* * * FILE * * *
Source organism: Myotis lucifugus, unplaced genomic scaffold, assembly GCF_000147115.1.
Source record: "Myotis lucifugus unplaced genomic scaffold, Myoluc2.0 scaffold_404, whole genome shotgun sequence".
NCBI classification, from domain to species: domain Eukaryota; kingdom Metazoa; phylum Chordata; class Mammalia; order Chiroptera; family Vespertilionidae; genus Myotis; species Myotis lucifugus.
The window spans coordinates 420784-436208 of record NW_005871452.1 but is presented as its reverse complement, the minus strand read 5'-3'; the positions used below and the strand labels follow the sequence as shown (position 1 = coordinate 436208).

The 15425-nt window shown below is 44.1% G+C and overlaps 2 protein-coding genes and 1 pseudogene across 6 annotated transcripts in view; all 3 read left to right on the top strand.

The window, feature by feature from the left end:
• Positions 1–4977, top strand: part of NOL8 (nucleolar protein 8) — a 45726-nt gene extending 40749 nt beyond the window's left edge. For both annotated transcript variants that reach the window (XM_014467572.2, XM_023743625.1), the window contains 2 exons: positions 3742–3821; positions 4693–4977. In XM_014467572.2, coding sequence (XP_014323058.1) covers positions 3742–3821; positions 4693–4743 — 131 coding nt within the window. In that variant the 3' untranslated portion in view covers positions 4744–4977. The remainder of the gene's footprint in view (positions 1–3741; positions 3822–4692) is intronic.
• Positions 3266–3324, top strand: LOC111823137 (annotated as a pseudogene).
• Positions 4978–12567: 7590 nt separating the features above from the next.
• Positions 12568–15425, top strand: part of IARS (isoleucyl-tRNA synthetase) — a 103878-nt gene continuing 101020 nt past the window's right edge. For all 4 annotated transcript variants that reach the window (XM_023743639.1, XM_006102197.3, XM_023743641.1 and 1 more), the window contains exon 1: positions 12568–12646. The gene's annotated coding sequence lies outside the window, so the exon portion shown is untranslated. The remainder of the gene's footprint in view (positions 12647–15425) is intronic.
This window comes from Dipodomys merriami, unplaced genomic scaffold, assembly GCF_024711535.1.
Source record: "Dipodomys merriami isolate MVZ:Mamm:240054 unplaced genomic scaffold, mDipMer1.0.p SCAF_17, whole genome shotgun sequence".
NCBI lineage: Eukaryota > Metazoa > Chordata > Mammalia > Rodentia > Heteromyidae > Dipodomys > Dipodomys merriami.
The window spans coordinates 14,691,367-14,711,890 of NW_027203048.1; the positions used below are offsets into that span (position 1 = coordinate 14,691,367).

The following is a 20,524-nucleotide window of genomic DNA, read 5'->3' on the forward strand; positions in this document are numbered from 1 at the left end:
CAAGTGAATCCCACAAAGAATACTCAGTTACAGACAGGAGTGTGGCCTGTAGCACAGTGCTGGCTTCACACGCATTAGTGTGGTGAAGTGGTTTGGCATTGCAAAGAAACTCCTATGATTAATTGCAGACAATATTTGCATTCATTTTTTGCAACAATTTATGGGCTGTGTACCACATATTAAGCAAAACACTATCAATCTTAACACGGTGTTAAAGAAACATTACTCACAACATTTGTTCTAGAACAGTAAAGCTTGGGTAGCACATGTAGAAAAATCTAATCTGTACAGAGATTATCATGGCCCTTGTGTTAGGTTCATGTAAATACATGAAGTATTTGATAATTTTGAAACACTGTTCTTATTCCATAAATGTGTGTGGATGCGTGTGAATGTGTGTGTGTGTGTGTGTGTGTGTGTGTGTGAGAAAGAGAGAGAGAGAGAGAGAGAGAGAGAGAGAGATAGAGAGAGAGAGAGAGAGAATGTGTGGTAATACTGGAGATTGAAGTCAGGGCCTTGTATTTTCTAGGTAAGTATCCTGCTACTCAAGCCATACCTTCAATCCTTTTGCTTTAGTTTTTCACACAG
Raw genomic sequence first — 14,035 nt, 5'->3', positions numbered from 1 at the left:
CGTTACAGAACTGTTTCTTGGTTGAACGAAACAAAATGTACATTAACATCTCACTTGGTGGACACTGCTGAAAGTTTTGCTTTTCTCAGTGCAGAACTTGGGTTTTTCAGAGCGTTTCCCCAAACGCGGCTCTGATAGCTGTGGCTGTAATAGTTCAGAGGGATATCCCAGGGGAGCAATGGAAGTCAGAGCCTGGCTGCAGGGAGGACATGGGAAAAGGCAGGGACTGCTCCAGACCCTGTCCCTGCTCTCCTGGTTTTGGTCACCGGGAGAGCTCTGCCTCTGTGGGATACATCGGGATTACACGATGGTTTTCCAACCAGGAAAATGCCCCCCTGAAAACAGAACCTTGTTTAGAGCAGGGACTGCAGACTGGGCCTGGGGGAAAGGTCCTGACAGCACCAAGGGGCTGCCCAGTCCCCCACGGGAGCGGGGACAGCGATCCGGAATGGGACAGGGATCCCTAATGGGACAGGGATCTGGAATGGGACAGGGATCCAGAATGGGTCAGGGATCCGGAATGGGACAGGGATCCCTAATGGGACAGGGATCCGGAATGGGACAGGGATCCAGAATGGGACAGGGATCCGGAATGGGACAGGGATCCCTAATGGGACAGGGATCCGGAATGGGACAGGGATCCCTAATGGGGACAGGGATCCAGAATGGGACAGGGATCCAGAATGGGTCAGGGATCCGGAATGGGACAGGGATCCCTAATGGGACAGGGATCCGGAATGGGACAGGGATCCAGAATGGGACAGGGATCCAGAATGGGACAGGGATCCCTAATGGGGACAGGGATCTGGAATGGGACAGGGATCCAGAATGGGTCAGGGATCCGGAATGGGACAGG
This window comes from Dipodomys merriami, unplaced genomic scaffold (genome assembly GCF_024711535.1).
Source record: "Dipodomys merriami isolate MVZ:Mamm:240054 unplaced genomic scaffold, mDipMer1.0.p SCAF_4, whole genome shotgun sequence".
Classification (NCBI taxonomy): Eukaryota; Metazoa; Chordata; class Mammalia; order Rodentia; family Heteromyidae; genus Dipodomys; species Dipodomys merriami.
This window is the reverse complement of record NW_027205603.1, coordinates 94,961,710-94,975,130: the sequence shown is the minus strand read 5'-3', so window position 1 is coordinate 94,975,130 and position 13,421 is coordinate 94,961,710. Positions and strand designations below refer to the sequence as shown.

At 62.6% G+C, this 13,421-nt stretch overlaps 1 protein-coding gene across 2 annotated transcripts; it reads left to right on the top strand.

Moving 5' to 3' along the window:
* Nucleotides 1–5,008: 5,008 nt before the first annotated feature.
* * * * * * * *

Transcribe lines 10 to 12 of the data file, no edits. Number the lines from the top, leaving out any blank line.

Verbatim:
• Positions 12568–15425, top strand: part of IARS (isoleucyl-tRNA synthetase) — a 103878-nt gene continuing 101020 nt past the window's right edge. For all 4 annotated transcript variants that reach the window (XM_023743639.1, XM_006102197.3, XM_023743641.1 and 1 more), the window contains exon 1: positions 12568–12646. The gene's annotated coding sequence lies outside the window, so the exon portion shown is untranslated. The remainder of the gene's footprint in view (positions 12647–15425) is intronic.
This window comes from Dipodomys merriami, unplaced genomic scaffold, assembly GCF_024711535.1.
Source record: "Dipodomys merriami isolate MVZ:Mamm:240054 unplaced genomic scaffold, mDipMer1.0.p SCAF_17, whole genome shotgun sequence".